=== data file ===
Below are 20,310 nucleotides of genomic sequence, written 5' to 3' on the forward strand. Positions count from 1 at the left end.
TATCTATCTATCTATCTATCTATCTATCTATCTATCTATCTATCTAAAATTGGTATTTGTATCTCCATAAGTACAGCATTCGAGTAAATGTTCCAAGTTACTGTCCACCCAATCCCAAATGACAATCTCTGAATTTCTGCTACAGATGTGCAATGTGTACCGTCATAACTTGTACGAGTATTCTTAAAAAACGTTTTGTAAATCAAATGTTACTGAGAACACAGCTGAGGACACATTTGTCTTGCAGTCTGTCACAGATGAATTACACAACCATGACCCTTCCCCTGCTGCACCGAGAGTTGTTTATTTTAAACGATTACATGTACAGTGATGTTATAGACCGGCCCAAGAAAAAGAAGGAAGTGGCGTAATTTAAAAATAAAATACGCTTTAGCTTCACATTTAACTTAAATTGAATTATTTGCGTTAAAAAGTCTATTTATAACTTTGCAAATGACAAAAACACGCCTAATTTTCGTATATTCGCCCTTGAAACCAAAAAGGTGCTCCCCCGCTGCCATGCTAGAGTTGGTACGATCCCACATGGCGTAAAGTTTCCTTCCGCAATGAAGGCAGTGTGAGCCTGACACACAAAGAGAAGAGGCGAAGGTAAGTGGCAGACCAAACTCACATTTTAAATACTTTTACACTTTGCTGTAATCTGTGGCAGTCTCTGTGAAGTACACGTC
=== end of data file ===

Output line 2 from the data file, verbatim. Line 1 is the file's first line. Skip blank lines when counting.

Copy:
TATCTATCTATCTATCTATCTATCTATCTATCTATCTATCTATCTAAAATTGGTATTTGTATCTCCATAAGTACAGCATTCGAGTAAATGTTCCAAGTTACTGTCCACCCAATCCCAAATGACAATCTCTGAATTTCTGCTACAGATGTGCAATGTGTACCGTCATAACTTGTACGAGTATTCTTAAAAAACGTTTTGTAAATCAAATGTTACTGAGAACACAGCTGAGGACACATTTGTCTTGCAGTCTGTCACAGATGAATTACACAACCATGACCCTTCCCCTGCTGCACCGAGAGTTGTTTATTTTAAACGATTACATGTACAGTGATGTTATAGACCGGCCCAAGAAAAAGAAGGAAGTGGCGTAATTTAAAAATAAAATACGCTTTAGCTTCACATTTAACTTAAATTGAATTATTTGCGTTAAAAAGTCTATTTATAACTTTGCAAATGACAAAAACACGCCTAATTTTCGTATATTCGCCCTTGAAACCAAAAAGGTGCTCCCCCGCTGCCATGCTAGAGTTGGTACGATCCCACATGGCGTAAAGTTTCCTTCCGCAATGAAGGCAGTGTGAGCCTGACACACAAAGAGAAGAGGCGAAGGTAAGTGGCAGACCAAACTCACATTTTAAATACTTTTACACTTTGCTGTAATCTGTGGCAGTCTCTGTGAAGTACACGTC